Make Your Own Adventure
These 4 DIY workshops show you how to craft your own gear
You know how produce tastes better when it’s grown in your garden? Hobbies, too, become more rewarding when you craft equipment by hand. The Maker Movement has expanded beyond macrame and pickling to include furniture and household products, and now, outdoor lovers have more options than ever for building that perfect board, bike, or backpack. In our increasingly computerized, mass-produced world, people are turning to crafts for the same reasons they’re taking to the woods and going back to the land: to slow down, challenge mind and body, and reconnect to age-old traditions.
“Many [people] have very little experience working with their hands but have found that connection to be missing in their lives,” says cyclist Dave Bohm, who teaches frame-building courses out of his shop, Bohemian Bicycles, in Tucson, Arizona. “[There are] lots of Excel sheets and PowerPoint presentations, but the tangible nature of working with metal and seeing physical results at the end of a long day has its rewards.”
Bohm says frame-building workshops exploded in the past decade. Other sports and hobbies are following suit. From ski-making and surfboard-shaping to carving your own Norwegian knives, these four “craft camps” can help you create the outdoor gear of your dreams. What’s more, each of them offers gift certificates—perfect for last-minute holiday shopping (hint, hint).
Photo courtesy of Bohemian Bicycles
Bohemian Bicycles in Tucson, Arizona
While dozens of bike-building schools have popped up around the world, Dave Bohm might operate the only one that works with carbon in addition to steel. “This is real honest-to-god ‘rocket science,’” Bohm says. With 24 years under his work belt, and a penchant for ornate lug work (his side hobby is jewelry-making), Bohm transfers his skills to the next generation of bike-builders through seven-day carbon-fiber classes, and 11-day courses on steel. With only two students per course ($3,250 to $6,000) and a 15-second commute time—two guestrooms are attached to the workshop—Bohemian Bicycles offers a truly comprehensive, immersive bike apprenticeship.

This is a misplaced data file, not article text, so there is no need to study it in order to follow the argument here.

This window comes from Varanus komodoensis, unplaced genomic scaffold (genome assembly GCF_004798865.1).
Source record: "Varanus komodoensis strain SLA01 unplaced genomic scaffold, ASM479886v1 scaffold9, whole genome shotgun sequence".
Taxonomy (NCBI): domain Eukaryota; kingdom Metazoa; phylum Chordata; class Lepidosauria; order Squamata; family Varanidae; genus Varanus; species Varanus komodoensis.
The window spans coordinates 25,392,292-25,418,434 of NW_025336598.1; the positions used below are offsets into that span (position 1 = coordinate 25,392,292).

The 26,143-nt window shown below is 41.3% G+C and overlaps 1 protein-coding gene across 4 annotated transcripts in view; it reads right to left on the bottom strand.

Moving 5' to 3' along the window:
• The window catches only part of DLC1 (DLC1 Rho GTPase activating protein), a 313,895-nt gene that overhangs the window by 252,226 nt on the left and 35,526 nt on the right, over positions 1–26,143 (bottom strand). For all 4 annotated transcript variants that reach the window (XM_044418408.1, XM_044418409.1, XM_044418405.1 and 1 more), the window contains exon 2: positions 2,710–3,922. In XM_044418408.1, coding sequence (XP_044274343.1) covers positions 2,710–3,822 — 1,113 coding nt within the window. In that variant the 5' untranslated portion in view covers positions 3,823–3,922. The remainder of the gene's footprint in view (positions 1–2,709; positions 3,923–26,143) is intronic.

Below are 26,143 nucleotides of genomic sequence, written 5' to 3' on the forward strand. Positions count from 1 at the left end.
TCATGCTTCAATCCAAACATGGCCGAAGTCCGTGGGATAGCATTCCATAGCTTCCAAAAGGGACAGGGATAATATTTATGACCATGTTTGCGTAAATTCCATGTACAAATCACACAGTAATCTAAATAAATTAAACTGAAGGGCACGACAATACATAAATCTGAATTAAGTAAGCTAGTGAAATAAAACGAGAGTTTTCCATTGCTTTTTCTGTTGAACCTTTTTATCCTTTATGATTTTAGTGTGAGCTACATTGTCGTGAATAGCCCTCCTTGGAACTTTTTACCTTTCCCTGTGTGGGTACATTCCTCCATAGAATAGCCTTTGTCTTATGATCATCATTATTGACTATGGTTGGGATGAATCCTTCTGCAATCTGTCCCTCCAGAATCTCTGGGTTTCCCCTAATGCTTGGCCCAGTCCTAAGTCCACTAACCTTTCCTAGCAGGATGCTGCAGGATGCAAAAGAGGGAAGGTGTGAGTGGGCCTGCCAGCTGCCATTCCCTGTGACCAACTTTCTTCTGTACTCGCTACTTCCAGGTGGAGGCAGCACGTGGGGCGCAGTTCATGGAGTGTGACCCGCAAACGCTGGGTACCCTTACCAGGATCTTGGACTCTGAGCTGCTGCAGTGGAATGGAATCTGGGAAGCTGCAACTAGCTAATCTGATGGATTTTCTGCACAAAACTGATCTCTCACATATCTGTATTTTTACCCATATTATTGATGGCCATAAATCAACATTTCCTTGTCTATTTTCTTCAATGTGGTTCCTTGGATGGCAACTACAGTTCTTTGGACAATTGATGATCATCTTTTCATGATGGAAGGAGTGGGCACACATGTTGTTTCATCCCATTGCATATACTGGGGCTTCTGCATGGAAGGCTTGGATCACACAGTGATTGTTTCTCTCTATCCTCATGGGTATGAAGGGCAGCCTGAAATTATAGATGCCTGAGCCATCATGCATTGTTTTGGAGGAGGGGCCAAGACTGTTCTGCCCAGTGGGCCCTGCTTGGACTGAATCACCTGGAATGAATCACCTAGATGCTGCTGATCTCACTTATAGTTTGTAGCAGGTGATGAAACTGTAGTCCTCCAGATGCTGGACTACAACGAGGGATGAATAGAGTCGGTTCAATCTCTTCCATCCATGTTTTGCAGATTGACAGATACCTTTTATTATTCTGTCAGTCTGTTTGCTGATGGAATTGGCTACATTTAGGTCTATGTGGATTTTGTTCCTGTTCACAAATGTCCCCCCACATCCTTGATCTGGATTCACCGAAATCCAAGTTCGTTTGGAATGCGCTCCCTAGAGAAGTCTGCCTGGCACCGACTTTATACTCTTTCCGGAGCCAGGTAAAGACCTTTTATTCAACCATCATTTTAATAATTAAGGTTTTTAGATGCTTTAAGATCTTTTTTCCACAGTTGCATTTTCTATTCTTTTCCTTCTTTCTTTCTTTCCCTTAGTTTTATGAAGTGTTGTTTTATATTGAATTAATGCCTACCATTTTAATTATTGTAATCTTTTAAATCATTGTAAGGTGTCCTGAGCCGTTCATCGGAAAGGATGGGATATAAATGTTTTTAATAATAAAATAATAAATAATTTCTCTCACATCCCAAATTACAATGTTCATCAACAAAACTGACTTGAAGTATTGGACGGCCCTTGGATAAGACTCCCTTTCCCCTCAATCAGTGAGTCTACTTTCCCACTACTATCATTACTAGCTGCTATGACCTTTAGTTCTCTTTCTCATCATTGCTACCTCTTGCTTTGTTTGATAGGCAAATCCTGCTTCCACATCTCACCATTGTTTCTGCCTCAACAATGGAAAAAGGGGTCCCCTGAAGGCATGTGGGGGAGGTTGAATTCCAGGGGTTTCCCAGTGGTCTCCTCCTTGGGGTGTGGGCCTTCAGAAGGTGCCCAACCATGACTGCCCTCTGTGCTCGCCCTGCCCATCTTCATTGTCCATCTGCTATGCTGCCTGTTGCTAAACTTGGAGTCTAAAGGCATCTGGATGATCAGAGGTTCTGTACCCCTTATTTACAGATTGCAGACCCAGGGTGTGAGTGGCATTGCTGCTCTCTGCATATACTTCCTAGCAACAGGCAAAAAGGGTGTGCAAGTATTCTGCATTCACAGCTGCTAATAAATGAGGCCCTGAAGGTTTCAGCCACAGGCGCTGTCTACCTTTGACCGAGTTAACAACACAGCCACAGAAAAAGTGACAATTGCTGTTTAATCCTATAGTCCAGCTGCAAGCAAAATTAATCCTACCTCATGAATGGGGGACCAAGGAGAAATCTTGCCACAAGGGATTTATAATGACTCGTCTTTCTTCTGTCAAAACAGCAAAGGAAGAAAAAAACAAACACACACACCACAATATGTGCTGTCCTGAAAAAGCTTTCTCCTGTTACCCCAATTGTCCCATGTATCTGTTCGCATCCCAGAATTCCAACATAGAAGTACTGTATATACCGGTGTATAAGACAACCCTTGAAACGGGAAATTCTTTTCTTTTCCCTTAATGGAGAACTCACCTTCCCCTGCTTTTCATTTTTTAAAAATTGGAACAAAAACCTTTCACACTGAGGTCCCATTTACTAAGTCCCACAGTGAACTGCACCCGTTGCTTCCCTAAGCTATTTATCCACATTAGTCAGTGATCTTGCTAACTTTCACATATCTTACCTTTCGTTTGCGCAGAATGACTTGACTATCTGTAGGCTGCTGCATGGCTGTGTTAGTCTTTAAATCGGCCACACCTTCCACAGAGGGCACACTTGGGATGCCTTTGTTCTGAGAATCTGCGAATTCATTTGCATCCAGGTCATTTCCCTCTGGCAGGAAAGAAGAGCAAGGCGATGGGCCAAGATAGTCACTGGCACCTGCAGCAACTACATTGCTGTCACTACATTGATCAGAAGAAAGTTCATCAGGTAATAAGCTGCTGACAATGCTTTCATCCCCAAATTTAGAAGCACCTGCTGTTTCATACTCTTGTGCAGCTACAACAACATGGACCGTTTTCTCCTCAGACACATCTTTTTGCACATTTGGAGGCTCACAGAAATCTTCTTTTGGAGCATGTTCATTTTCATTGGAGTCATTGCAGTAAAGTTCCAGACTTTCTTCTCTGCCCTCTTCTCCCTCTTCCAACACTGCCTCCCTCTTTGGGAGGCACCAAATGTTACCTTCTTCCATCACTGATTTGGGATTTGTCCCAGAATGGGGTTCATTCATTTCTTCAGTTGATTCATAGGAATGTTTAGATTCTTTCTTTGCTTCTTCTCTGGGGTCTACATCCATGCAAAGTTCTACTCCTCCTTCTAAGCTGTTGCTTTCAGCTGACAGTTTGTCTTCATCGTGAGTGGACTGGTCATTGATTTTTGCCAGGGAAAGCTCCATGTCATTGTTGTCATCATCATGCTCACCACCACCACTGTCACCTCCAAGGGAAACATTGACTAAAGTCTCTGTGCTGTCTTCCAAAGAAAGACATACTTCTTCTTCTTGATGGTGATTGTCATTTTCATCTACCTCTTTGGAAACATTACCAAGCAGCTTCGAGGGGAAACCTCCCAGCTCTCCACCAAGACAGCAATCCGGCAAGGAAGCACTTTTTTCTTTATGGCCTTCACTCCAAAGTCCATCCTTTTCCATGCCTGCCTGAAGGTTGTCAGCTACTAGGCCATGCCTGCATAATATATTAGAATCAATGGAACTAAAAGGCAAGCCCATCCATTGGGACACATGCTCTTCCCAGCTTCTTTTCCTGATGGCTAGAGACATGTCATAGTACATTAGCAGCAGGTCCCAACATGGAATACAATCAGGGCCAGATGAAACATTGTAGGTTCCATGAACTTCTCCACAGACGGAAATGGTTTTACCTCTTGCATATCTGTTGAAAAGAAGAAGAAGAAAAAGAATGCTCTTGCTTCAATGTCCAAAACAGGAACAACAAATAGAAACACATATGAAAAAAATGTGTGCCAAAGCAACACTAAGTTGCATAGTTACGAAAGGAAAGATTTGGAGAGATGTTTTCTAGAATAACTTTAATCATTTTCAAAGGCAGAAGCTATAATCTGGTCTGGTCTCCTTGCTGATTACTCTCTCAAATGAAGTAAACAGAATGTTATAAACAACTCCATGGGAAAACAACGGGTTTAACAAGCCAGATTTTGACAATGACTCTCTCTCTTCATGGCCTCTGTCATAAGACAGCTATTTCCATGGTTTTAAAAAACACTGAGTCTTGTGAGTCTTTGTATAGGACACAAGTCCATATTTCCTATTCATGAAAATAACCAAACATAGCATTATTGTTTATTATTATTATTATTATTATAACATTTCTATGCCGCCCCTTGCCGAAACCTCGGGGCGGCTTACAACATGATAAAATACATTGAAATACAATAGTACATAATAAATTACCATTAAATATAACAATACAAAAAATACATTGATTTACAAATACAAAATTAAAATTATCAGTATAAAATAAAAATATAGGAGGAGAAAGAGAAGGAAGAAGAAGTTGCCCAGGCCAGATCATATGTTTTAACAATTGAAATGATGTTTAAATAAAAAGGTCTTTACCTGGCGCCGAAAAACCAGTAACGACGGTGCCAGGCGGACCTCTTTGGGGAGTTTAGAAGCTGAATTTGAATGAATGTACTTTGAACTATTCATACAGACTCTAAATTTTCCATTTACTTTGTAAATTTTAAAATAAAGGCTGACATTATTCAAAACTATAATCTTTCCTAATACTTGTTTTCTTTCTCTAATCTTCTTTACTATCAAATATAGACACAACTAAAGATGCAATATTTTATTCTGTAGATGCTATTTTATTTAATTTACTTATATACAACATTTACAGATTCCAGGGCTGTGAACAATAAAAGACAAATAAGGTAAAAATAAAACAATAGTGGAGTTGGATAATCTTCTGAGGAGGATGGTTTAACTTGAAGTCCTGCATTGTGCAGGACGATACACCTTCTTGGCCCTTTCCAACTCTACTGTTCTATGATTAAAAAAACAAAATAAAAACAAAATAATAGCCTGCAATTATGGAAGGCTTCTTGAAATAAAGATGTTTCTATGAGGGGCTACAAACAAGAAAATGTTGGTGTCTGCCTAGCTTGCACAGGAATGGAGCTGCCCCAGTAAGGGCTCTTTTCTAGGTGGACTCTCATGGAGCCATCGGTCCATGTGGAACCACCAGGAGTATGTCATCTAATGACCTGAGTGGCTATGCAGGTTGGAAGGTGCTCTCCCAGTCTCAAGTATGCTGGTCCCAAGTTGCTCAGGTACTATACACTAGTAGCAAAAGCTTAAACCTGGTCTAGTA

Photo courtesy of Community Skis (photograph by Will Saunders)
Community Skis in various locations
What started as a trailer churning out ski orders from the foot of the Eastern Sierras is now an off-the-grid factory powered by solar panels and two Honda generators. Community Skis owner Michael Lish—who has been building skis and ski factories for more than 30 years—along with his business partner, Kristin Broumas, tows the mobile workshop to some of the most beautiful corners of the western United States. There, the duo makes custom skis and trains private groups and individuals in the centuries-old art of ski-making through one-day workshops ($950). Broumas serves gourmet meals while skis are curing, and in winter (the trailer can run at 15 below), students can test their new gear in fresh powder. (Plus, dogs and drinks are more than welcome.)
Photo courtesy of Grain Surfboards
Grain Surfboards in York, Maine, and Long Island, New York
Handmade using sustainably sourced northern white cedar, traditional boat-building techniques, and CAD (computer-aided design) technology, Grain Surfboards reflect classic and modern milling techniques. Workshop participants can learn to shape their own, wooden version of such famous designs as the Channel Islands “Biscuit” or Jon Wegener “Mini Simmons” over four days ($1,750) at the farm in Maine or at Grain’s new outpost on Long Island. There’s also a mobile board shop—which rolls into West Coast towns, including Cardiff, California, and Portland, Oregon—as well as special shaping getaways.
Photo courtesy of North House
North House Folk School in Grand Marais, Minnesota
Indigenous crafts of the northern hemisphere are the focus of this folk school, situated on the north shore of Lake Superior. Since 1997, North House has offered a full roster of courses inspired by the Scandinavian concept of folkehøjskole (or learning for learning’s sake). They range from Inuit kayak and kick-sled building to deerskin mitten sewing, tool forging, and constructing traditional yurts. North House cofounder Mark Hansen specializes in birch skis and traditional transport (think canoes, sleds, and snowshoes). Come in June for the Wooden Boat Show or in November for the Winterer’s Gathering and Arctic Film Festival—a multiday showcase of crafts, customs, and stories from the north. Prices vary.